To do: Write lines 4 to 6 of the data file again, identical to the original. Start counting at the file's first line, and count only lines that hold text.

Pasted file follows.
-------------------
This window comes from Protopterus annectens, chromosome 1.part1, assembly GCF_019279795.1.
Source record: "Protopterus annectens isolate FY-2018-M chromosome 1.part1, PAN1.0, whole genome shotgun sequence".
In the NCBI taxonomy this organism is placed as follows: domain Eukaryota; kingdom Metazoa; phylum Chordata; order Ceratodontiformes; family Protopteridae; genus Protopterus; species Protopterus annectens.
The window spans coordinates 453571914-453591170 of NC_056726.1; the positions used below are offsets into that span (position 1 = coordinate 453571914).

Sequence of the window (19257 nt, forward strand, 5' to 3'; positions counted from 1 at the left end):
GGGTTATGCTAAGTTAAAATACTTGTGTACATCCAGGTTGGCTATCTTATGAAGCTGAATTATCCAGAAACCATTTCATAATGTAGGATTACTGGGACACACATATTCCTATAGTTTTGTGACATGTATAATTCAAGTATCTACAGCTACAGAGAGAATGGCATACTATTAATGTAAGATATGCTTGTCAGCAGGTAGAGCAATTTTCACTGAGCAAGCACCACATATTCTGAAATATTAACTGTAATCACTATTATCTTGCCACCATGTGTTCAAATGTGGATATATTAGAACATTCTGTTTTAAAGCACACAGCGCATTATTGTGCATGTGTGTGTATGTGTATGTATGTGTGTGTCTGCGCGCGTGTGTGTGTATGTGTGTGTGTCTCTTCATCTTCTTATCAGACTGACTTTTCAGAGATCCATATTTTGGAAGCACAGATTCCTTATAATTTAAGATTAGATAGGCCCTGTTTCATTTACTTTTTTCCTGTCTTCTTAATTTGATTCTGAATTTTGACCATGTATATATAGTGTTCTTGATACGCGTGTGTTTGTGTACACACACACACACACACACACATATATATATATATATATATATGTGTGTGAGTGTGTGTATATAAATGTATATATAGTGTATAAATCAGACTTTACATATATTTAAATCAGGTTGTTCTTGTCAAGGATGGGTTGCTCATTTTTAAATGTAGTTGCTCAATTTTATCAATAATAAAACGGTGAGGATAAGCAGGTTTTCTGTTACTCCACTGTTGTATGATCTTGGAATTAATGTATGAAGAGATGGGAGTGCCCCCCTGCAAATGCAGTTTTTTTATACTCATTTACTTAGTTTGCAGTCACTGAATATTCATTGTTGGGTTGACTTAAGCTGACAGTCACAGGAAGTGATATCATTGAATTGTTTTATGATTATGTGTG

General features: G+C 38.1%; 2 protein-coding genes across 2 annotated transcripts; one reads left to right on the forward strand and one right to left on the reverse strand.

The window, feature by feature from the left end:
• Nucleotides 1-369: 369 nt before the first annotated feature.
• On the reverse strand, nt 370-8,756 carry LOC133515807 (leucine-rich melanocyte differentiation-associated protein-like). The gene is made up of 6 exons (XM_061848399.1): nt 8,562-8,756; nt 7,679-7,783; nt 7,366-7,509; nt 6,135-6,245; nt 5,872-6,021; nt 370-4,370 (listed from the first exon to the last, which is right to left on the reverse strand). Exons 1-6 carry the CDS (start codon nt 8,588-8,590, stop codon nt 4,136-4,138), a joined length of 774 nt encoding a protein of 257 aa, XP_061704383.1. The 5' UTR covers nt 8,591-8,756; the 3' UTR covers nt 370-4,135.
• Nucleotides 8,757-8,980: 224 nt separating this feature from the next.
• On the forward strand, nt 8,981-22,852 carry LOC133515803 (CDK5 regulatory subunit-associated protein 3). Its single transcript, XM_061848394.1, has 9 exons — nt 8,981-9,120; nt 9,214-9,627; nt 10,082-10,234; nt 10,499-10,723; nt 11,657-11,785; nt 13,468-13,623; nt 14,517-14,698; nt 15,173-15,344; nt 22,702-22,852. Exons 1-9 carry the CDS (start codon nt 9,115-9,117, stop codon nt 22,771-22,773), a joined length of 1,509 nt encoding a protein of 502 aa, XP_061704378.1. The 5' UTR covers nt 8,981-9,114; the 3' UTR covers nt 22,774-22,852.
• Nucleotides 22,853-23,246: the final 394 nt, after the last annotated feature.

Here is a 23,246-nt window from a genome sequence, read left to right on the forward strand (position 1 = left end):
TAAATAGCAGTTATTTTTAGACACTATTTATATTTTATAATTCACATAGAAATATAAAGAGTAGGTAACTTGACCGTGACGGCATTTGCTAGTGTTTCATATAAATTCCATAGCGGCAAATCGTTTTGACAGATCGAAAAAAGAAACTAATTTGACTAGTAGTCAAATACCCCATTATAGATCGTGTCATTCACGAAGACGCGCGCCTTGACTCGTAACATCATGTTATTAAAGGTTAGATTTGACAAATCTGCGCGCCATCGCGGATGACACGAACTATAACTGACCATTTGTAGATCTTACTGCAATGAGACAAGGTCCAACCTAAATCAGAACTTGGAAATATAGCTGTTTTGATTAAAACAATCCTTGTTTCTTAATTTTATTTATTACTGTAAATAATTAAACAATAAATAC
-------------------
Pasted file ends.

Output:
The window spans coordinates 453571914-453591170 of NC_056726.1; the positions used below are offsets into that span (position 1 = coordinate 453571914).

Sequence of the window (19257 nt, forward strand, 5' to 3'; positions counted from 1 at the left end):
GGGTTATGCTAAGTTAAAATACTTGTGTACATCCAGGTTGGCTATCTTATGAAGCTGAATTATCCAGAAACCATTTCATAATGTAGGATTACTGGGACACACATATTCCTATAGTTTTGTGACATGTATAATTCAAGTATCTACAGCTACAGAGAGAATGGCATACTATTAATGTAAGATATGCTTGTCAGCAGGTAGAGCAATTTTCACTGAGCAAGCACCACATATTCTGAAATATTAACTGTAATCACTATTATCTTGCCACCATGTGTTCAAATGTGGATATATTAGAACATTCTGTTTTAAAGCACACAGCGCATTATTGTGCATGTGTGTGTATGTGTATGTATGTGTGTGTCTGCGCGCGTGTGTGTGTATGTGTGTGTGTCTCTTCATCTTCTTATCAGACTGACTTTTCAGAGATCCATATTTTGGAAGCACAGATTCCTTATAATTTAAGATTAGATAGGCCCTGTTTCATTTACTTTTTTCCTGTCTTCTTAATTTGATTCTGAATTTTGACCATGTATATATAGTGTTCTTGATACGCGTGTGTTTGTGTACACACACACACACACACACACATATATATATATATATATATATGTGTGTGAGTGTGTGTATATAAATGTATATATAGTGTATAAATCAGACTTTACATATATTTAAATCAGGTTGTTCTTGTCAAGGATGGGTTGCTCATTTTTAAATGTAGTTGCTCAATTTTATCAATAATAAAACGGTGAGGATAAGCAGGTTTTCTGTTACTCCACTGTTGTATGATCTTGGAATTAATGTATGAAGAGATGGGAGTGCCCCCCTGCAAATGCAGTTTTTTTATACTCATTTACTTAGTTTGCAGTCACTGAATATTCATTGTTGGGTTGACTTAAGCTGACAGTCACAGGAAGTGATATCATTGAATTGTTTTATGATTATGTGTG